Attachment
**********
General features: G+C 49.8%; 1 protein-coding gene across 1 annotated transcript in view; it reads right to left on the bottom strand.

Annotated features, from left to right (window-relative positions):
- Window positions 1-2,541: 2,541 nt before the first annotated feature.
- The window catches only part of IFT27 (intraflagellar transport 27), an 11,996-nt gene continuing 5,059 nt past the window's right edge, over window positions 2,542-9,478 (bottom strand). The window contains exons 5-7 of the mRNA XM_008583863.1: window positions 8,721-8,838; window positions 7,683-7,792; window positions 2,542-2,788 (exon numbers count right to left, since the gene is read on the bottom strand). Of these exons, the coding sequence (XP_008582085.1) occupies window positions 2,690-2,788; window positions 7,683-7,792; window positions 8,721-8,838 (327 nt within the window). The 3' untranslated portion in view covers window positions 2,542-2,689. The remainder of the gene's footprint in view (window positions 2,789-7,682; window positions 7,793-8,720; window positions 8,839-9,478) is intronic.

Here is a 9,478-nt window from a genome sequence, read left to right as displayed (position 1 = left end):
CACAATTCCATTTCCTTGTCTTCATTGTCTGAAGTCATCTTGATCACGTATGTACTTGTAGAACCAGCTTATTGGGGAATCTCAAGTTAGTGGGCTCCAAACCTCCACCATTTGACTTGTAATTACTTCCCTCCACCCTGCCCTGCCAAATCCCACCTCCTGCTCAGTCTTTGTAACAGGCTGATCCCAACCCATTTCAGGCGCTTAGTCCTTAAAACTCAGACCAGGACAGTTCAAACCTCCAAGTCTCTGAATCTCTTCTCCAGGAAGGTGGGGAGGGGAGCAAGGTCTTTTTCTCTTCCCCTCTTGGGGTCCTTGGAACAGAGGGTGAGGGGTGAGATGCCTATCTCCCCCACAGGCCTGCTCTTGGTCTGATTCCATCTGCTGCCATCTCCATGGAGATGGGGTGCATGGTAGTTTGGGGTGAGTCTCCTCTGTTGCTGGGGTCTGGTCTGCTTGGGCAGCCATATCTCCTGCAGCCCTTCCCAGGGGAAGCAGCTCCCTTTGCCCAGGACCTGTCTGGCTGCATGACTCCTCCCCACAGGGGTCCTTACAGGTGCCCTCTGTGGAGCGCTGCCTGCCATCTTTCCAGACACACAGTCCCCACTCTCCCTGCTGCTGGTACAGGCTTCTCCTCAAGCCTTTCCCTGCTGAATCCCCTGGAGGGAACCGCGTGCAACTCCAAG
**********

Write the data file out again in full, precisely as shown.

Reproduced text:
General features: G+C 49.8%; 1 protein-coding gene across 1 annotated transcript in view; it reads right to left on the bottom strand.

Annotated features, from left to right (window-relative positions):
- Window positions 1-2,541: 2,541 nt before the first annotated feature.
- The window catches only part of IFT27 (intraflagellar transport 27), an 11,996-nt gene continuing 5,059 nt past the window's right edge, over window positions 2,542-9,478 (bottom strand). The window contains exons 5-7 of the mRNA XM_008583863.1: window positions 8,721-8,838; window positions 7,683-7,792; window positions 2,542-2,788 (exon numbers count right to left, since the gene is read on the bottom strand). Of these exons, the coding sequence (XP_008582085.1) occupies window positions 2,690-2,788; window positions 7,683-7,792; window positions 8,721-8,838 (327 nt within the window). The 3' untranslated portion in view covers window positions 2,542-2,689. The remainder of the gene's footprint in view (window positions 2,789-7,682; window positions 7,793-8,720; window positions 8,839-9,478) is intronic.

Here is a 9,478-nt window from a genome sequence, read left to right as displayed (position 1 = left end):
CACAATTCCATTTCCTTGTCTTCATTGTCTGAAGTCATCTTGATCACGTATGTACTTGTAGAACCAGCTTATTGGGGAATCTCAAGTTAGTGGGCTCCAAACCTCCACCATTTGACTTGTAATTACTTCCCTCCACCCTGCCCTGCCAAATCCCACCTCCTGCTCAGTCTTTGTAACAGGCTGATCCCAACCCATTTCAGGCGCTTAGTCCTTAAAACTCAGACCAGGACAGTTCAAACCTCCAAGTCTCTGAATCTCTTCTCCAGGAAGGTGGGGAGGGGAGCAAGGTCTTTTTCTCTTCCCCTCTTGGGGTCCTTGGAACAGAGGGTGAGGGGTGAGATGCCTATCTCCCCCACAGGCCTGCTCTTGGTCTGATTCCATCTGCTGCCATCTCCATGGAGATGGGGTGCATGGTAGTTTGGGGTGAGTCTCCTCTGTTGCTGGGGTCTGGTCTGCTTGGGCAGCCATATCTCCTGCAGCCCTTCCCAGGGGAAGCAGCTCCCTTTGCCCAGGACCTGTCTGGCTGCATGACTCCTCCCCACAGGGGTCCTTACAGGTGCCCTCTGTGGAGCGCTGCCTGCCATCTTTCCAGACACACAGTCCCCACTCTCCCTGCTGCTGGTACAGGCTTCTCCTCAAGCCTTTCCCTGCTGAATCCCCTGGAGGGAACCGCGTGCAACTCCAAG